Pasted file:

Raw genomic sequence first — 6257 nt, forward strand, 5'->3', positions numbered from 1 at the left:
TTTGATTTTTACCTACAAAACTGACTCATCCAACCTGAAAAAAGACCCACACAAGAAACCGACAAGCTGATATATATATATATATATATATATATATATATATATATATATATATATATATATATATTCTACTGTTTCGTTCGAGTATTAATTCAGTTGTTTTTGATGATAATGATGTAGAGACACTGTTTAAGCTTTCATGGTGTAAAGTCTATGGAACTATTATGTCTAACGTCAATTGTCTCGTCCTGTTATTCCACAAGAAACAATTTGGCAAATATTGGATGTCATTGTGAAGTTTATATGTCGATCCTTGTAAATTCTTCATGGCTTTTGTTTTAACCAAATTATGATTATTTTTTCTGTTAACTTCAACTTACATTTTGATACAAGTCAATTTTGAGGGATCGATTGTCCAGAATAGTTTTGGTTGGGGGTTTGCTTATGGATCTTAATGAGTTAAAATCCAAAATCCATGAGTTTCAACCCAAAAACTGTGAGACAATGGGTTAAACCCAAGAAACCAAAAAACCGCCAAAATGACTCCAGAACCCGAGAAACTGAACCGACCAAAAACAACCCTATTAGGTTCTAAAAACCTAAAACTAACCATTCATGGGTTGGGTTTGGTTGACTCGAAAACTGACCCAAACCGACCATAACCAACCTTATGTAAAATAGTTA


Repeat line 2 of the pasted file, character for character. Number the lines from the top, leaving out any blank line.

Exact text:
TTTGATTTTTACCTACAAAACTGACTCATCCAACCTGAAAAAAGACCCACACAAGAAACCGACAAGCTGATATATATATATATATATATATATATATATATATATATATATATATATATATATATATTCTACTGTTTCGTTCGAGTATTAATTCAGTTGTTTTTGATGATAATGATGTAGAGACACTGTTTAAGCTTTCATGGTGTAAAGTCTATGGAACTATTATGTCTAACGTCAATTGTCTCGTCCTGTTATTCCACAAGAAACAATTTGGCAAATATTGGATGTCATTGTGAAGTTTATATGTCGATCCTTGTAAATTCTTCATGGCTTTTGTTTTAACCAAATTATGATTATTTTTTCTGTTAACTTCAACTTACATTTTGATACAAGTCAATTTTGAGGGATCGATTGTCCAGAATAGTTTTGGTTGGGGGTTTGCTTATGGATCTTAATGAGTTAAAATCCAAAATCCATGAGTTTCAACCCAAAAACTGTGAGACAATGGGTTAAACCCAAGAAACCAAAAAACCGCCAAAATGACTCCAGAACCCGAGAAACTGAACCGACCAAAAACAACCCTATTAGGTTCTAAAAACCTAAAACTAACCATTCATGGGTTGGGTTTGGTTGACTCGAAAACTGACCCAAACCGACCATAACCAACCTTATGTAAAATAGTTA